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High Court holds that Roberts v Johnstone is binding in decision not to award for special accommodation costs

Claimant denied award of special accommodation costs following serious injury on basis of ruling in Roberts v Johnstone

Swift v Carpenter

The claimant suffered significant injuries to both lower limbs resulting in a below knee amputation of the left leg in a road traffic accident in 2013.

Damages of over £7m were sought with large sums claimed for prosthetics, care and case management, loss of earnings, accommodation, travel/transport costs and additional holiday costs.

The parties accepted that the claimant would need to move home because of her injuries but the additional capital cost of the purchase was disputed as was whether this cost was recoverable. The claimant argued that the traditional Roberts v Johnstone approach which produced no loss because of a negative discount rate was unfair. Alternative approaches were canvassed by the claimant including a Roberts v Johnstone calculation using a 2% rate of investment return which was the claimant’s preference, the full capital cost of an interest only mortgage for life, an interest only mortgage for life funded by a PPO and the increased cost of renting special accommodation. Significantly, no evidence was adduced to support any of these alternative approaches.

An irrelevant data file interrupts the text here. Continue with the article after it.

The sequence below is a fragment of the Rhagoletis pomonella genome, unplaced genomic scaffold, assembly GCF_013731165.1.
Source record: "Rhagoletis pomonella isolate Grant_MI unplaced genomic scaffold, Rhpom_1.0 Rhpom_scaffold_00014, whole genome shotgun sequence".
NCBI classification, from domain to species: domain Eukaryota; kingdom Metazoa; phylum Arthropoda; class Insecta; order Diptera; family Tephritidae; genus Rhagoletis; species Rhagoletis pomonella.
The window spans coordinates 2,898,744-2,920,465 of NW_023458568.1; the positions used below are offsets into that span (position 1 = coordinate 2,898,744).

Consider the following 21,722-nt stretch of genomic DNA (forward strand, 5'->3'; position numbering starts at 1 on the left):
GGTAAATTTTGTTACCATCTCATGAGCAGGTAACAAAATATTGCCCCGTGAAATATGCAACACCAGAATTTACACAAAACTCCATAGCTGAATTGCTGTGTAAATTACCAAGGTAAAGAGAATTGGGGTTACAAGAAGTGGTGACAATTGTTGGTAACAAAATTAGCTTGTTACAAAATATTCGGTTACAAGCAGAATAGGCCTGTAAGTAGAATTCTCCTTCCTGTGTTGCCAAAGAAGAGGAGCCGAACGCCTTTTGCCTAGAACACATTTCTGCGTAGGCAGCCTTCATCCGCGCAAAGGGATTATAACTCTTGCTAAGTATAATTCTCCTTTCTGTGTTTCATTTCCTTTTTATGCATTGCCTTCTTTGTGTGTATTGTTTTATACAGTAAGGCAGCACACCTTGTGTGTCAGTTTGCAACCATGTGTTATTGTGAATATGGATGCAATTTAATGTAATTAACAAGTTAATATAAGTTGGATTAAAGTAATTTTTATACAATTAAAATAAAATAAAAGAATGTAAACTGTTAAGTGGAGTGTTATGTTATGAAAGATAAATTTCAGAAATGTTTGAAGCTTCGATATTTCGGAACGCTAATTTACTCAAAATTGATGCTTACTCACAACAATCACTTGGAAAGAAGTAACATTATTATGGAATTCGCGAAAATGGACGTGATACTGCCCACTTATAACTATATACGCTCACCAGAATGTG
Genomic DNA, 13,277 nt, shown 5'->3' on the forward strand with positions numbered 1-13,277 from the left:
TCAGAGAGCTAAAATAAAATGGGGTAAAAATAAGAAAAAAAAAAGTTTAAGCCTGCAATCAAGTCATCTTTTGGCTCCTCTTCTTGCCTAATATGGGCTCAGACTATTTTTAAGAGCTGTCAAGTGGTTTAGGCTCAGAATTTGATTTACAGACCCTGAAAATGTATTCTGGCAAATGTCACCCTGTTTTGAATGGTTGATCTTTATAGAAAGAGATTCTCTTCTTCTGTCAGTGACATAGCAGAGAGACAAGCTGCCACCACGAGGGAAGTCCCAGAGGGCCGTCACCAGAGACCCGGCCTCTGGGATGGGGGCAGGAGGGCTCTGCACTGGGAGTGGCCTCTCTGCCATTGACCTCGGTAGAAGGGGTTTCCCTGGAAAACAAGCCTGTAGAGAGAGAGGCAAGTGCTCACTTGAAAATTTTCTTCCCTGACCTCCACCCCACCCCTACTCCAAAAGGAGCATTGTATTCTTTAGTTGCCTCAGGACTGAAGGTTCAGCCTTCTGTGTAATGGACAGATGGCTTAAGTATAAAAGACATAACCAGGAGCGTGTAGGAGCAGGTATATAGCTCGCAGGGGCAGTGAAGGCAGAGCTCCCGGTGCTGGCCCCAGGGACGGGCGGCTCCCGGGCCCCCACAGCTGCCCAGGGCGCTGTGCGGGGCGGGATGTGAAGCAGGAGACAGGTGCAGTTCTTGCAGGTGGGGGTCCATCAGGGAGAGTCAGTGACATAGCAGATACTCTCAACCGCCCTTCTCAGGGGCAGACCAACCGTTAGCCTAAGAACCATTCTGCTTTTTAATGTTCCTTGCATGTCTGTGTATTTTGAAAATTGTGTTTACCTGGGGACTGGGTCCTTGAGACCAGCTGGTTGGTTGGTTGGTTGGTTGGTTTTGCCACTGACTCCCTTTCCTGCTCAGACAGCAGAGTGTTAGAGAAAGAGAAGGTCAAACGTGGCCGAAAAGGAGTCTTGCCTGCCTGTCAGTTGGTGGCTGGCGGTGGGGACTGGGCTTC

Mrs Justice Lambert handed down Judgment on 3 August 2018. The claimant was awarded significant damages but recovered nothing for the additional capital cost of special accommodation, assessed at a figure of £900,000. In a clear and unambiguous judgment, the Judge held that she remained bound by Roberts v Johnstone. This was the same conclusion that Mr Justice William Davis came to in the earlier case of JR (a protected party by his mother and litigation friend) v Sheffield Teaching Hospitals NHS Foundation Trust (2017) EWHC 1245 (QB) so the law now appears clear on the point.

Permission to appeal has been granted. If the claimant wishes to adduce fresh evidence she will have to make an application and that will turn upon Ladd v Marshall principles and whether such evidence would or could have been available at trial if counsel for the claimant had chosen to adduce it.

It remains to be seen how the Court of Appeal will deal with this complex issue. Although the Judge at first instance gave permission to appeal she made it clear that problems and anomalies with the Roberts v Johnstone formula have been present ever since the case was decided in 1989, and that the effect of the negative discount rate was simply to create a further anomaly, She also found that each of the alternative approaches advocated by the claimant would result in a “windfall” for the claimant which the Court of Appeal in Roberts v Johnstone considered to amount to over-compensation.

Weightmans acted for the defendant in the case on the instructions of AXA Corporate Solutions Assurance. If you would like to know more about our update or have any questions, please contact Dave Cottam (Partner).

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